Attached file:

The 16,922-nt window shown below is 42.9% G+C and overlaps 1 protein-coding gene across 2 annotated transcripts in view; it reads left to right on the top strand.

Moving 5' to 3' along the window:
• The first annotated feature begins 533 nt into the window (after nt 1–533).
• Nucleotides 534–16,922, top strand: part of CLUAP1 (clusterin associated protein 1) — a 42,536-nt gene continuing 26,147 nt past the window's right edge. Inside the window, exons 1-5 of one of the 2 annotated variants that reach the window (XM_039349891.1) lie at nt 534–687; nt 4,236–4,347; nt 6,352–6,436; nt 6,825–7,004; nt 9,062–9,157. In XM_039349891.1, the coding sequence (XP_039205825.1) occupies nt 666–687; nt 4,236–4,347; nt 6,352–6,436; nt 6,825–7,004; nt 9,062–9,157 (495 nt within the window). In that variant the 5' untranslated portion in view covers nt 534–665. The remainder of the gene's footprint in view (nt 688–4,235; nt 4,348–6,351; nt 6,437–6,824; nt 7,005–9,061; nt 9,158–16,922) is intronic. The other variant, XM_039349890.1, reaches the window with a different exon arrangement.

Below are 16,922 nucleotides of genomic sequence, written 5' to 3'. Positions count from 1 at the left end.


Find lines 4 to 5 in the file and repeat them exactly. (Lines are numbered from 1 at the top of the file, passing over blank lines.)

• Nucleotides 534–16,922, top strand: part of CLUAP1 (clusterin associated protein 1) — a 42,536-nt gene continuing 26,147 nt past the window's right edge. Inside the window, exons 1-5 of one of the 2 annotated variants that reach the window (XM_039349891.1) lie at nt 534–687; nt 4,236–4,347; nt 6,352–6,436; nt 6,825–7,004; nt 9,062–9,157. In XM_039349891.1, the coding sequence (XP_039205825.1) occupies nt 666–687; nt 4,236–4,347; nt 6,352–6,436; nt 6,825–7,004; nt 9,062–9,157 (495 nt within the window). In that variant the 5' untranslated portion in view covers nt 534–665. The remainder of the gene's footprint in view (nt 688–4,235; nt 4,348–6,351; nt 6,437–6,824; nt 7,005–9,061; nt 9,158–16,922) is intronic. The other variant, XM_039349890.1, reaches the window with a different exon arrangement.

Below are 16,922 nucleotides of genomic sequence, written 5' to 3'. Positions count from 1 at the left end.